Linked by Thom Holwerda on Sun 18th Nov 2007 15:28 UTC, submitted by JCooper
Mac OS X "Ever since I got the eeePC I've loved how easy it is to tinker with. Since I'm not a Linux guy, I dumped the Xandros preload and opted for Windows XP so I could use my EVDO USB datacard and blogging software easier, but I wondered could I install OSX on it? And, after trial and error - you can! The only problem is that the eeePC only supports SSE2 instead of the SSE3 that Leopard is coded for. Kind of a bummer, and will require some extra tinkering to coax the OS on the eeePC."
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RE: Illegal?
by jal_ on Mon 19th Nov 2007 09:47 UTC in reply to "Illegal?"
jal_
Member since:
2006-11-02

Are people saying that in some country or another I can buy OS X, and I can buy an ASUS EeePC, but I am breaking the law if I install the first to run on the second?

(1) What insane country passed such a law, and


It has little to do with the laws of any country, but like Thom H. already said, with the EULA. The EULA (end user licence agreement) is a legal contract that you 'sign' by opening the OS X package. In that EULA, Apple grants you certain rights and denies you certain other rights, one of these denied rights being to install OS X on something else than a Mac. Microsoft does something similar, denying you the right to run Vista on a virtual PC.

(2) Why would I ever even consider running commercial software of any kind in such a country?

Whether you personally would or would not I cannot answer, but in general people are not intersted in installing an OS, let alone on another platform (or a virtual machine, for that matter).


JAL

Reply Parent Score: 1

RE[2]: Illegal?
by lemur2 on Mon 19th Nov 2007 11:40 in reply to "RE: Illegal?"
lemur2 Member since:
2007-02-17

Apple grants you certain rights and denies you certain other rights, one of these denied rights being to install OS X on something else than a Mac.


It is legal in the US for Apple to sell me computer software but deny me the "right" to run it on a machine that I own?

Since when did Apple get to dictate my rights?

Crazy. Absolutely crazy.

I wonder if the US would next consider a law that allowed a bicycle manufacturer to forbid me (a citizen, with voting rights) to ride on my own property a bike I bought from a bicycle shop.

Software is intended to be run, is it not?

One would consider that when I buy it (and I can buy it separately) then I intend to run it, no?

A computer is intended to run software, is it not?

"The European Software Directive (adopted by the UK in 1992) gives users the freedom to copy, run, modify, and reverse-engineer lawfully acquired programs."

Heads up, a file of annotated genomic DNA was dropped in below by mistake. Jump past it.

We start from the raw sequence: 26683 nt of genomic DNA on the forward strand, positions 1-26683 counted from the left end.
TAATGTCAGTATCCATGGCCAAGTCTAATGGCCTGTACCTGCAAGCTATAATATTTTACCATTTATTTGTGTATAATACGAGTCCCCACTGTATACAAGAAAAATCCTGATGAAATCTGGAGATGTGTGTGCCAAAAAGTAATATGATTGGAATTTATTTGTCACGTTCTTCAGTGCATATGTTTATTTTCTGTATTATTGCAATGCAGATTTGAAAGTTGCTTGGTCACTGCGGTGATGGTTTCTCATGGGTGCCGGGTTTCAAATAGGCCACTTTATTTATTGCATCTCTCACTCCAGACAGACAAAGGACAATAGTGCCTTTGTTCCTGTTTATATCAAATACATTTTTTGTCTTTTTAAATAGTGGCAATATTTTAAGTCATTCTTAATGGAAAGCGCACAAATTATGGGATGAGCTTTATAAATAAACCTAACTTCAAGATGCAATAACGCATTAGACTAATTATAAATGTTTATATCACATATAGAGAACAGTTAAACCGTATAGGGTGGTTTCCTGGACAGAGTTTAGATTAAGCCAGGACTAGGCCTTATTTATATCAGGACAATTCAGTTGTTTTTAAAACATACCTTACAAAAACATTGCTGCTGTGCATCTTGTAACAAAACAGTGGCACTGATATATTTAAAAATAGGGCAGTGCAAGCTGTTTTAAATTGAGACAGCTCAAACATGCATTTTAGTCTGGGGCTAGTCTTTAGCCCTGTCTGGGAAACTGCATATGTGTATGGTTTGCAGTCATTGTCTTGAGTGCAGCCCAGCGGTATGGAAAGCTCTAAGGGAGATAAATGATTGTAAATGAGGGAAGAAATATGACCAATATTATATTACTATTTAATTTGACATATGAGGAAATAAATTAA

Precisely so.

Even in un-free America, this should be the case.

What should be forbidden is the selling of copies. Everything else ... well I did legally acquire the software, so that copy should be mine to use how I would wish (bar selling copies).

Edited 2007-11-19 11:50

Reply Parent Score: 3

RE[3]: Illegal?
by lemur2 on Mon 19th Nov 2007 12:15 in reply to "RE[2]: Illegal?"
lemur2 Member since:
2007-02-17

Apple grants you certain rights and denies you certain other rights, one of these denied rights being to install OS X on something else than a Mac.

It is legal in the US for Apple to sell me computer software but deny me the "right" to run it on a machine that I own?

Since when did Apple get to dictate my rights?


Just to clarify ... Apple is the copyright holder. That position does give Apple certain rights ... it lets Apple dictate who may, or may not, copy their software for the purpose of sale.

That is it. That is the extent of "rights" which Apple hold in my copy of the software once they have sold it to me, under copyright law.

Apple can legally prevent me from making further copies of the software for sale.

Anything else I might do with the software ... is not constrained by the fact that Apple hold copyrights on it.

I am not a lawyer & all that ... but I do know that I have rights when I buy something, and I do know that the rights granted by copyright law are limited to the right to control the copying of a work.

Edited 2007-11-19 12:16

Reply Parent Score: 3

RE[3]: Illegal?
by jal_ on Mon 19th Nov 2007 12:27 in reply to "RE[2]: Illegal?"
jal_ Member since:
2006-11-02

It is legal in the US for Apple to sell me computer software but deny me the "right" to run it on a machine that I own?

The thing is, software companies don't seel you their software, but the right to use the software. And in that way, they are allowed to dictate what the terms of use are.

I wonder if the US would next consider a law that allowed a bicycle manufacturer to forbid me to ride on my own property a bike I bought from a bicycle shop.

It's better to compare it to a rent or lease: if you lease a bike, it's not yours. You may use it, but only to the extent of your contract with the one who rents the bike. The same goes for software.

"The European Software Directive (adopted by the UK in 1992) gives users the freedom to copy, run, modify, and reverse-engineer lawfully acquired programs."

Yes, but there are additional laws describing what "copy", "run", "modify" and "reverse-engineer" means. E.g. you can only make a copy for back-up purposes, not to run it on a different machine (at least not simultaneously). And the "freedom to copy" does not mean the "right to copy", so software manufacturers are perfectly withint their rights from preventing you to do so.


JAL

Reply Parent Score: 3